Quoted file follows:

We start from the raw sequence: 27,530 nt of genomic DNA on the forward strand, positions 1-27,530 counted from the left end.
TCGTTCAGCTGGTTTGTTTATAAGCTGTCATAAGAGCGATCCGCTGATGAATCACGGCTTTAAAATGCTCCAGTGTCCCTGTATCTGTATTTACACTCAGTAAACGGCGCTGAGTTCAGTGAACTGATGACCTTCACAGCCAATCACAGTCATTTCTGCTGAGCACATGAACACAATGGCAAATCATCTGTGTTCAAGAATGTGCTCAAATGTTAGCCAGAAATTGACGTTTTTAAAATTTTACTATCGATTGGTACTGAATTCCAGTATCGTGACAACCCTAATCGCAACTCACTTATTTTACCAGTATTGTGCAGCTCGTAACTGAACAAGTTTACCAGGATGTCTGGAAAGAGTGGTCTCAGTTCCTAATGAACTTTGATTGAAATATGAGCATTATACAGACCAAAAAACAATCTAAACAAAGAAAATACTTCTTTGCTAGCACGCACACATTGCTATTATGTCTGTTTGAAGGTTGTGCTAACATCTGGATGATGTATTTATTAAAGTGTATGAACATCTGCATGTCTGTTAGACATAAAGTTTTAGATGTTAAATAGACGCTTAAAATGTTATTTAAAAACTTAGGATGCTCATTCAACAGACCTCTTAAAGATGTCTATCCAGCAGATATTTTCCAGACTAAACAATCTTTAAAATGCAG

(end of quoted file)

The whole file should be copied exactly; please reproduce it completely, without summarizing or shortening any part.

We start from the raw sequence: 27,530 nt of genomic DNA on the forward strand, positions 1-27,530 counted from the left end.
TCGTTCAGCTGGTTTGTTTATAAGCTGTCATAAGAGCGATCCGCTGATGAATCACGGCTTTAAAATGCTCCAGTGTCCCTGTATCTGTATTTACACTCAGTAAACGGCGCTGAGTTCAGTGAACTGATGACCTTCACAGCCAATCACAGTCATTTCTGCTGAGCACATGAACACAATGGCAAATCATCTGTGTTCAAGAATGTGCTCAAATGTTAGCCAGAAATTGACGTTTTTAAAATTTTACTATCGATTGGTACTGAATTCCAGTATCGTGACAACCCTAATCGCAACTCACTTATTTTACCAGTATTGTGCAGCTCGTAACTGAACAAGTTTACCAGGATGTCTGGAAAGAGTGGTCTCAGTTCCTAATGAACTTTGATTGAAATATGAGCATTATACAGACCAAAAAACAATCTAAACAAAGAAAATACTTCTTTGCTAGCACGCACACATTGCTATTATGTCTGTTTGAAGGTTGTGCTAACATCTGGATGATGTATTTATTAAAGTGTATGAACATCTGCATGTCTGTTAGACATAAAGTTTTAGATGTTAAATAGACGCTTAAAATGTTATTTAAAAACTTAGGATGCTCATTCAACAGACCTCTTAAAGATGTCTATCCAGCAGATATTTTCCAGACTAAACAATCTTTAAAATGCAG